As November’s expected vote on a transportation bond nears, Austinites are beginning to form groups and taking positions on mass transit. Two groups have formed in expectation of support for the fall bond; a third, unhappy with the initial Project Connect plans, expects to oppose the bond.
The latest entry into the local mass transit discussion is “Austin Gets Around,” which describes itself on its Facebook and web pages as a “grassroots movement that informs and inspires the energy to improve transportation options in Central Texas.”
AGA (not yet a formal political action committee) has scheduled a launch party for Wednesday, April 16 at Mettle (507 Calles St.). While the group’s early statements promote general improvement of “all transportation options,” its logo and vision statement are rail-centric: “Transportation is inextricably tied to many other concerns in our city: affordability, economic development, efficient use of financial and natural resources - by failing to improve how we get around Austin we are failing to address a myriad of issues. The most immediate way Austin Gets Around wants to help is to build excitement for Urban Rail.”
Meanwhile, Greg Hartman, a chief administrator at Seton Healthcare, recently formed the “Let’s Go Austin” PAC to support the “transportation bond for City of Austin.” Hartman is a longtime go-to organizer on bond issues, having experience with AISD bonds, the medical school vote, and many other community efforts. Let’s Go Austin is in the early formation stage, but Hartman told Newsdesk, “We’re going to be looking at raising money and then hopefully be able to educate city officials, community leaders, and then voters if this moves forward and becomes a sort of thing that we hope the community can support as a new transportation solution.”
“Right now, we’re just waiting to let the process happen,” Hartman said. “But we’re not trying to use the PAC to influence that process right now. Assuming something gets on the ballot for November, the PAC will be used to help raise funds to help build a campaign around transportation investment on the November ballot.”
“The real work,” Hartman said, “begins once we see what is actually proposed, and what it looks we’re going to be building, and what’s going to be offered for the voters,” a process expected to be completed over the summer.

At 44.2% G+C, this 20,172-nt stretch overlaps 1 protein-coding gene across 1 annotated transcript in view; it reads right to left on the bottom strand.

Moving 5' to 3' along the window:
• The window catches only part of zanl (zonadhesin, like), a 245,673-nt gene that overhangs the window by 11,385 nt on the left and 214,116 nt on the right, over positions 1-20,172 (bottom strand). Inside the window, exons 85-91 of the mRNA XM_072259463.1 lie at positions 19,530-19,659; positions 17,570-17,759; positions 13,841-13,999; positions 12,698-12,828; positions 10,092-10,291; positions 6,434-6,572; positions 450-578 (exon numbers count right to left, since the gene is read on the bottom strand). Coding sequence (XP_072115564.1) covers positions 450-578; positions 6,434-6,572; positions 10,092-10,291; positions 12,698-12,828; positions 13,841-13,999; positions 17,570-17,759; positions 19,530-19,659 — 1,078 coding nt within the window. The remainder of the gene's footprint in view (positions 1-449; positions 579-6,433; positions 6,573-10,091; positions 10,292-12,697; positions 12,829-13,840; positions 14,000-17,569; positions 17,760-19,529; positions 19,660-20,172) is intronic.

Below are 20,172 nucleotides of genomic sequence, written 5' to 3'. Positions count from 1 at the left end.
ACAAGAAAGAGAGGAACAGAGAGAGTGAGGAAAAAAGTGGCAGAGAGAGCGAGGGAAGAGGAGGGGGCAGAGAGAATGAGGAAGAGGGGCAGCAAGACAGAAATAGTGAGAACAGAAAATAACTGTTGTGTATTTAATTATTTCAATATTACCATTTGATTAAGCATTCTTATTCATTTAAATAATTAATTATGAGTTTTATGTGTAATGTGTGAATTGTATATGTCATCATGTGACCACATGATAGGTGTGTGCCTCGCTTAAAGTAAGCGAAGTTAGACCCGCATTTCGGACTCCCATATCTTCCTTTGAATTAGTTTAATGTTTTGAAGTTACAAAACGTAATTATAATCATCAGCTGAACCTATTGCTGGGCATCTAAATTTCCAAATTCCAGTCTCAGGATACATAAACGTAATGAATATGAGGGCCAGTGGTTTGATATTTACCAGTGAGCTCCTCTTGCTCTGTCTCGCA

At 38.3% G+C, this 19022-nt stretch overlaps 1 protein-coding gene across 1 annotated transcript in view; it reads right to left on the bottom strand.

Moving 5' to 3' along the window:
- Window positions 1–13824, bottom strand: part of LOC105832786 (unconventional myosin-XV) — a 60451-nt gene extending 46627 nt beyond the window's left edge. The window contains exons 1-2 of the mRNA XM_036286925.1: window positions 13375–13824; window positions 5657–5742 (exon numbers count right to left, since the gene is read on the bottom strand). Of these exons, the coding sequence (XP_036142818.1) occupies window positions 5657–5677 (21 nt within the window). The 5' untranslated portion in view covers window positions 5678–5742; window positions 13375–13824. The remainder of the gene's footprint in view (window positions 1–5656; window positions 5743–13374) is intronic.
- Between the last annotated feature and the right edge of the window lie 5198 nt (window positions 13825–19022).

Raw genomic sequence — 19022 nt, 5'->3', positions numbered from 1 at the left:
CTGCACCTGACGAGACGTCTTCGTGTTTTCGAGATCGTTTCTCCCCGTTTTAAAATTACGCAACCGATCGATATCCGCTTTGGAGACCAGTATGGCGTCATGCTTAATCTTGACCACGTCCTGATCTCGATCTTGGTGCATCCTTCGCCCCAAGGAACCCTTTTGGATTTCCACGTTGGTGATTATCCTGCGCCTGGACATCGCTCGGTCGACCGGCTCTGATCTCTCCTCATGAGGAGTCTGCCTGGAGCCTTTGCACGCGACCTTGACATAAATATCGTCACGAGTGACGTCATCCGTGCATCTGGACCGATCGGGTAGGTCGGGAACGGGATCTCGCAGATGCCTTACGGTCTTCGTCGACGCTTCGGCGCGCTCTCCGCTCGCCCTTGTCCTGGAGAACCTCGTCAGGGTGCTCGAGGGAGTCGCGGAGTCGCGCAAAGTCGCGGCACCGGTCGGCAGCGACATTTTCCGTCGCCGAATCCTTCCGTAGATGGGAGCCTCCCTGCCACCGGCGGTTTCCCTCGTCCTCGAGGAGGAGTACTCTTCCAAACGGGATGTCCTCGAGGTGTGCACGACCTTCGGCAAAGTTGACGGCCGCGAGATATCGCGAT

Finally, the Scott Morris-led “Our Rail” PAC was recently formed as well, and is an unofficial extension of the ongoing argument over the preliminary Central Corridor Advisory Group route recommendation to build a “Highland sub-corridor” rail line (running along the western side of the UT-Austin campus to the Highland neighborhood). According to its treasurer filing, “Our Rail” was specifically formed “to support a city charter amendment to designate the Guadalupe-North Lamar corridor to receive top priority for a light rail transit alignment” and “to oppose the 'Project Connect' Mass Transit Referendum,” or “A ballot measure authorizing a mass transit alignment serving the City Manager-recommended sub-corridors approved by Austin City Council on 12/12/13" (i.e., the Highland sub-corridor).
Morris confirmed that the PAC aims “to oppose any Highland rail route.” More generally, Morris wrote, “Our Rail committee members and our donors think that the voters of Austin deserve a choice of where the initial light rail should go, not an up-or-down decision on the outgoing council's alignment preference.” (See also, “Project Connect: Phases and Stages,” April 4.)
According to Morris, petitioning a charter amendment onto the November ballot is only a possible option; if the group does go forward, its proposed amendment would likely mandate an East Riverside-to-Lamar line, connected by a bridge over Lady Bird Lake. By having “a true choice on the ballot,” said Morris, “Austinites could move forward with an affirmative decision on light rail, while at the same time rejecting a poorly formed plan.”
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